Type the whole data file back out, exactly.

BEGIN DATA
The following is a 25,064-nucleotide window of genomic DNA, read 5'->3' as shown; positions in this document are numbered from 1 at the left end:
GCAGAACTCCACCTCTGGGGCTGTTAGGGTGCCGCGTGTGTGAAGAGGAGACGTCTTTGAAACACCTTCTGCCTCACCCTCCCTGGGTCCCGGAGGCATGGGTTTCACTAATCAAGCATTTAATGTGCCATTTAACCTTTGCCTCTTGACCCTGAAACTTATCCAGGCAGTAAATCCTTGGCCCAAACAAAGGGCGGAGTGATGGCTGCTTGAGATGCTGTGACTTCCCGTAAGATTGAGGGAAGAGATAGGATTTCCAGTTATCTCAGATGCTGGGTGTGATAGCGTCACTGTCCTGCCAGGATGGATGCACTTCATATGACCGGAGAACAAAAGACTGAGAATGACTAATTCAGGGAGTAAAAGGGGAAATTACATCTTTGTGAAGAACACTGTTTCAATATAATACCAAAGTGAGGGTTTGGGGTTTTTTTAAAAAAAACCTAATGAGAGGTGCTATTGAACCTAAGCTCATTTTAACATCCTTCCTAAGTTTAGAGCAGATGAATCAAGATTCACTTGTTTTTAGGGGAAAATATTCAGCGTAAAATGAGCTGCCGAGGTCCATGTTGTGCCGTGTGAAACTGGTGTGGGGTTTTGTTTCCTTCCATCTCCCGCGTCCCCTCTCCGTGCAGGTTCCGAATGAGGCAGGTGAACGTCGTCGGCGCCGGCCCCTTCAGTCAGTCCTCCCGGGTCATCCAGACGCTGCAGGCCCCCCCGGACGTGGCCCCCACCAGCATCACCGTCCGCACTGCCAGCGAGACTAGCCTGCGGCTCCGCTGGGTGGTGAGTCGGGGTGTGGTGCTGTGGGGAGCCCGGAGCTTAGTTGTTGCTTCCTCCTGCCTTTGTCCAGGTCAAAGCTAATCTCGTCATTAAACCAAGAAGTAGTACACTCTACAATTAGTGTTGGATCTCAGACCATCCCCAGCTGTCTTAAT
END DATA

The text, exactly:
The following is a 25,064-nucleotide window of genomic DNA, read 5'->3' as shown; positions in this document are numbered from 1 at the left end:
GCAGAACTCCACCTCTGGGGCTGTTAGGGTGCCGCGTGTGTGAAGAGGAGACGTCTTTGAAACACCTTCTGCCTCACCCTCCCTGGGTCCCGGAGGCATGGGTTTCACTAATCAAGCATTTAATGTGCCATTTAACCTTTGCCTCTTGACCCTGAAACTTATCCAGGCAGTAAATCCTTGGCCCAAACAAAGGGCGGAGTGATGGCTGCTTGAGATGCTGTGACTTCCCGTAAGATTGAGGGAAGAGATAGGATTTCCAGTTATCTCAGATGCTGGGTGTGATAGCGTCACTGTCCTGCCAGGATGGATGCACTTCATATGACCGGAGAACAAAAGACTGAGAATGACTAATTCAGGGAGTAAAAGGGGAAATTACATCTTTGTGAAGAACACTGTTTCAATATAATACCAAAGTGAGGGTTTGGGGTTTTTTTAAAAAAAACCTAATGAGAGGTGCTATTGAACCTAAGCTCATTTTAACATCCTTCCTAAGTTTAGAGCAGATGAATCAAGATTCACTTGTTTTTAGGGGAAAATATTCAGCGTAAAATGAGCTGCCGAGGTCCATGTTGTGCCGTGTGAAACTGGTGTGGGGTTTTGTTTCCTTCCATCTCCCGCGTCCCCTCTCCGTGCAGGTTCCGAATGAGGCAGGTGAACGTCGTCGGCGCCGGCCCCTTCAGTCAGTCCTCCCGGGTCATCCAGACGCTGCAGGCCCCCCCGGACGTGGCCCCCACCAGCATCACCGTCCGCACTGCCAGCGAGACTAGCCTGCGGCTCCGCTGGGTGGTGAGTCGGGGTGTGGTGCTGTGGGGAGCCCGGAGCTTAGTTGTTGCTTCCTCCTGCCTTTGTCCAGGTCAAAGCTAATCTCGTCATTAAACCAAGAAGTAGTACACTCTACAATTAGTGTTGGATCTCAGACCATCCCCAGCTGTCTTAAT